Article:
Talking To Adopted Siblings Who Have Different Adoption Stories

Like snowflakes, no two adoption stories are the same.

Susan Kuligowski December 11, 2016
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Like snowflakes, no two adoption stories are the same–similar on many levels, but look closely and you’ll spot a world of differences. Adoption is not a factory production line. There is no power on/off switch. There is no crossing guard to make sure everything runs safely, smoothly, or on time. Adoption, rather, is fluid as are the important players who make up the process.

Like many families, we often take walks down memory lane to revisit how we became a family of four. It’s amazing that although just a year and a month apart, our girls’ earliest experiences were so different as was how we became us through them. I think they enjoy having their own identities as siblings and as adoptees–rather than being a lump sum–like any other siblings looking for what makes them special pieces in their family’s puzzle.

Our girls know each other’s adoption stories by heart.

Because we’ve always been so open, by now, our girls know each other’s adoption stories by heart, minus a few personal details. Sometimes they’ll fill in the blanks with little factoids of each other’s stories when we’re rehashing a memory around the dinner table. And they discuss their stories when we’re (mom and dad) not around, too. Sharing and comparing thoughts and feelings. I know this because oftentimes one or the other will come to me later to tell me what her sister said or thought about something. I also know they feel differently about their birth country, birth family, and first caregivers.

And recently, my youngest daughter felt moved to share some parts of her adoption story with her classmates while talking about overcoming trying times. When one of her schoolmates asked about her sister, she said she quickly moved along keeping the focus on herself because “I didn’t feel comfortable talking about something that might be private to my sister.” I was proud of her for respecting and understanding that while some things are fine for public knowledge, others should remain off limits unless she or her sister are comfortable sharing them–on their terms.

As is often recommended, I don’t push talking adoption with our girls, but I do take opportunities when they present themselves to remind them the door is open, especially as they grow and their lives become more complicated. My husband and I have always been honest and answer any questions our girls may have as is age appropriate. They are well aware of the fact that for us–they are a true blessing in our lives. They are also well aware of the fact that we value and respect them as individuals and understand they are allowed to feel however they want to and to question whatever they’d like. More than talking about their adoptions, I try to make it understood that we’re here to listen to what they have to say.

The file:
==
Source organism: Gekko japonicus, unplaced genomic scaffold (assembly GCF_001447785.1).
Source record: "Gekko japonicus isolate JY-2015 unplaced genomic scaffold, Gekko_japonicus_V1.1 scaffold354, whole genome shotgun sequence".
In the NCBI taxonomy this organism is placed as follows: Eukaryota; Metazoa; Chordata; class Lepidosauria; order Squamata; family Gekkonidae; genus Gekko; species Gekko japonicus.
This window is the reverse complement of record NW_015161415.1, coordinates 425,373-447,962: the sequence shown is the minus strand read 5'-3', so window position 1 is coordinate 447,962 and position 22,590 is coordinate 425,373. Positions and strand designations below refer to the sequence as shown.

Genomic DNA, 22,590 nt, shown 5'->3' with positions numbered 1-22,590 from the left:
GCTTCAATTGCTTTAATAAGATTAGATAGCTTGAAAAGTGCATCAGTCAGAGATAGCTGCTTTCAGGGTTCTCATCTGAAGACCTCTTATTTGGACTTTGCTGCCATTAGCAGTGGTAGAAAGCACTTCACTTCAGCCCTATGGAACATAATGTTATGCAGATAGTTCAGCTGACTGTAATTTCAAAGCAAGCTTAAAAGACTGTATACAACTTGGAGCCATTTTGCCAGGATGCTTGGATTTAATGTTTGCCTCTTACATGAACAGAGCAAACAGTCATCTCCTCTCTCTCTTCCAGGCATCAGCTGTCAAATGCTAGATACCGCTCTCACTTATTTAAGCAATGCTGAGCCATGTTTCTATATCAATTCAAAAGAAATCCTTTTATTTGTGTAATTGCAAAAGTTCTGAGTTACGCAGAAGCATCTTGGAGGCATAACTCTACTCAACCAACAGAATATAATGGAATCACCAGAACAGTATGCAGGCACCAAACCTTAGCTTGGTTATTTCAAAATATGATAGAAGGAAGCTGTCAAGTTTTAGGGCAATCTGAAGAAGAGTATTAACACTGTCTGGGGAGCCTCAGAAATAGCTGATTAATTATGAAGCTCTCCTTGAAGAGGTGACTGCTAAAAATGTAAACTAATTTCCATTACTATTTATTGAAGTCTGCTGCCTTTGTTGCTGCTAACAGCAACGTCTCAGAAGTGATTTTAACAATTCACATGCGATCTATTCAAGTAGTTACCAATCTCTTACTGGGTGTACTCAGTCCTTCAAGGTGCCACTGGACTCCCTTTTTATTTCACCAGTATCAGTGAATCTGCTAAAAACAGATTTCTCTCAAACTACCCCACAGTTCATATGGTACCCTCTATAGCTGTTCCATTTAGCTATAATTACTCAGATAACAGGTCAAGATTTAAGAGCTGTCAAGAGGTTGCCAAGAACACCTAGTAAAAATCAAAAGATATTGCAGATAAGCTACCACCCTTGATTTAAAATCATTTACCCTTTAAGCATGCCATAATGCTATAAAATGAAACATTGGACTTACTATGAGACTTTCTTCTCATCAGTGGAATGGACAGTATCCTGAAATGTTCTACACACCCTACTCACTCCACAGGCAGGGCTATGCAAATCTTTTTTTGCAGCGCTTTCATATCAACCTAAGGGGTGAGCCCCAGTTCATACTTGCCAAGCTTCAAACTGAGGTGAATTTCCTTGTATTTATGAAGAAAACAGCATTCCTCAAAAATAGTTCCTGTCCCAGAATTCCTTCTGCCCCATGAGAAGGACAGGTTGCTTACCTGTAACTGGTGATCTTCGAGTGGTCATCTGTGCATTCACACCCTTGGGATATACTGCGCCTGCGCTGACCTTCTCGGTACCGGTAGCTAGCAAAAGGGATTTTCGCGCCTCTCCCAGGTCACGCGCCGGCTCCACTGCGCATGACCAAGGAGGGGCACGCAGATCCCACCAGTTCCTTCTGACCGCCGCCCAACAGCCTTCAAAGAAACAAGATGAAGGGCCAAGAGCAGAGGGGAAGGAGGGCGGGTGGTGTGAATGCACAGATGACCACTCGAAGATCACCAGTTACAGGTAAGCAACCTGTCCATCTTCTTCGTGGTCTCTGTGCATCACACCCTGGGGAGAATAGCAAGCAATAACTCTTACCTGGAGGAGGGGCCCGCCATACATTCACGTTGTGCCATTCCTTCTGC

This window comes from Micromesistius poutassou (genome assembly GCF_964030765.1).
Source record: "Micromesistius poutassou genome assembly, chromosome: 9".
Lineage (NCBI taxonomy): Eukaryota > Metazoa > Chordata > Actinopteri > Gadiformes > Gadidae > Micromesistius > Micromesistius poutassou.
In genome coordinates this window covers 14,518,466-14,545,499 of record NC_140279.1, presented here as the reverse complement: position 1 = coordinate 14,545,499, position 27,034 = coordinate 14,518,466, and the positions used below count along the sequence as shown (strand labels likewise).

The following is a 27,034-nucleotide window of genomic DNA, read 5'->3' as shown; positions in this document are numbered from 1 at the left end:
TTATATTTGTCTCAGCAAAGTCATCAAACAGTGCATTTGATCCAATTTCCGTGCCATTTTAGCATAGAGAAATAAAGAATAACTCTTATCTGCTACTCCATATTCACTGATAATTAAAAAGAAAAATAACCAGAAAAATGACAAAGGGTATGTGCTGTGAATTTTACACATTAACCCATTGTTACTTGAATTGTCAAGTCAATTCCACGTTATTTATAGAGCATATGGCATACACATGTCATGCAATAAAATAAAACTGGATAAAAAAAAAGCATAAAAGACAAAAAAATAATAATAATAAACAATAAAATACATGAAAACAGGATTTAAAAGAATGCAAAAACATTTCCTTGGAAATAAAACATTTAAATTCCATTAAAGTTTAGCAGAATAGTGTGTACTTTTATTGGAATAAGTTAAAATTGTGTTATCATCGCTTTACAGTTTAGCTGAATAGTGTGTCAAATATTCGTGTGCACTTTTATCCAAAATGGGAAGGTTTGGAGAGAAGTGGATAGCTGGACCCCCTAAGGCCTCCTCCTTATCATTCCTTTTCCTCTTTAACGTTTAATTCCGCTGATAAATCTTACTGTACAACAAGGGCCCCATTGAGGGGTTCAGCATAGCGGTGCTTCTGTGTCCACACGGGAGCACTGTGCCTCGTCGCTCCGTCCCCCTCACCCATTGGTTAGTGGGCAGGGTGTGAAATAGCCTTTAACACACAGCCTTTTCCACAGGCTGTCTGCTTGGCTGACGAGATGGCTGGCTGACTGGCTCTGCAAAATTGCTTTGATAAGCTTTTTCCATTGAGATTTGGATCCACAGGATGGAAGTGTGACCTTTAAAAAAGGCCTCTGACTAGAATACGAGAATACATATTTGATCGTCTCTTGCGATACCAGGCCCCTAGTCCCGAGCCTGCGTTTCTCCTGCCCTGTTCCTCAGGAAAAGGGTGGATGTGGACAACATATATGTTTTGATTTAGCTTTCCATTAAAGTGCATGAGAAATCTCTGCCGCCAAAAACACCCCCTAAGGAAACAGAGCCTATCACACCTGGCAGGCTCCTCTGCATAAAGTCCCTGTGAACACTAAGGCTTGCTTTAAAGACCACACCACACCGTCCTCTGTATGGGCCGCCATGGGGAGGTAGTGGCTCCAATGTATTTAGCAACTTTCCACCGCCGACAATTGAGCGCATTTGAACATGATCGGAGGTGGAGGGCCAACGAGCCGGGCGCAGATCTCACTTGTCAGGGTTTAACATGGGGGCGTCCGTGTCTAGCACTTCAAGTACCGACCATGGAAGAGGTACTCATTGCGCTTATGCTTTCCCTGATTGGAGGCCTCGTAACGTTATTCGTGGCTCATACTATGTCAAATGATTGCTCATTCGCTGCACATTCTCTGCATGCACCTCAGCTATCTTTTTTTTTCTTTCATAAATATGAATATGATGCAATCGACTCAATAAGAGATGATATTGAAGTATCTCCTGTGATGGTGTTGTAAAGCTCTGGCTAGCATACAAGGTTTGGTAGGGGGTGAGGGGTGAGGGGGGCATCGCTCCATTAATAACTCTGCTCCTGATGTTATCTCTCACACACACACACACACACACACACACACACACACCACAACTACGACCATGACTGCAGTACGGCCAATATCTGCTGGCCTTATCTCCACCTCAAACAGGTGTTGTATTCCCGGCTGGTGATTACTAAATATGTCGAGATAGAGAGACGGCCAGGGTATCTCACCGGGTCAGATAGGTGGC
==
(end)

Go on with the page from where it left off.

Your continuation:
Our girls understand that adoption is both a happy and sad journey…

We’ve made it clear that they each came to us at different times under different circumstances. We don’t tiptoe around the fact that perhaps one feels like the other had an easier go of things or that the other may feel shortchanged in that her story isn’t quite as involved as her sister’s–sibling rivalry knows no bounds–even in adoption.

Our girls understand that adoption is both a happy and sad journey and that their beginnings brought different experiences for each of them that have shaped them to this point in their lives. It’s clear that they’ve each had loss in their lives, even if they don’t quite understand the who or the how or the why. They also recognize that they’ve had joy and love.

But it’s not for my husband and I to tell them how to feel about any of the above or to compare their experiences in any way. And why would we? Having both been brought up with siblings ourselves, we know from experience that our own lives are different based on our family trees, parents, birth order, etc. Each one of us walks this world in a unique pair of shoes. They know that despite the differences in their adoption stories and how they each choose to handle that, we are family and family is there for each other no matter what.

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Susan Kuligowski

Sue Kuligowski is a staff storyteller at Adoption.com. The mother of two girls through adoption, she is a proposal coordinator, freelance writer/editor, and an adoption advocate. When she's not writing or editing, she can be found supervising sometimes successful glow-in-the-dark experiments, chasing down snails in the backyard, and attempting to make sure her girls are eating more vegetables than candy.


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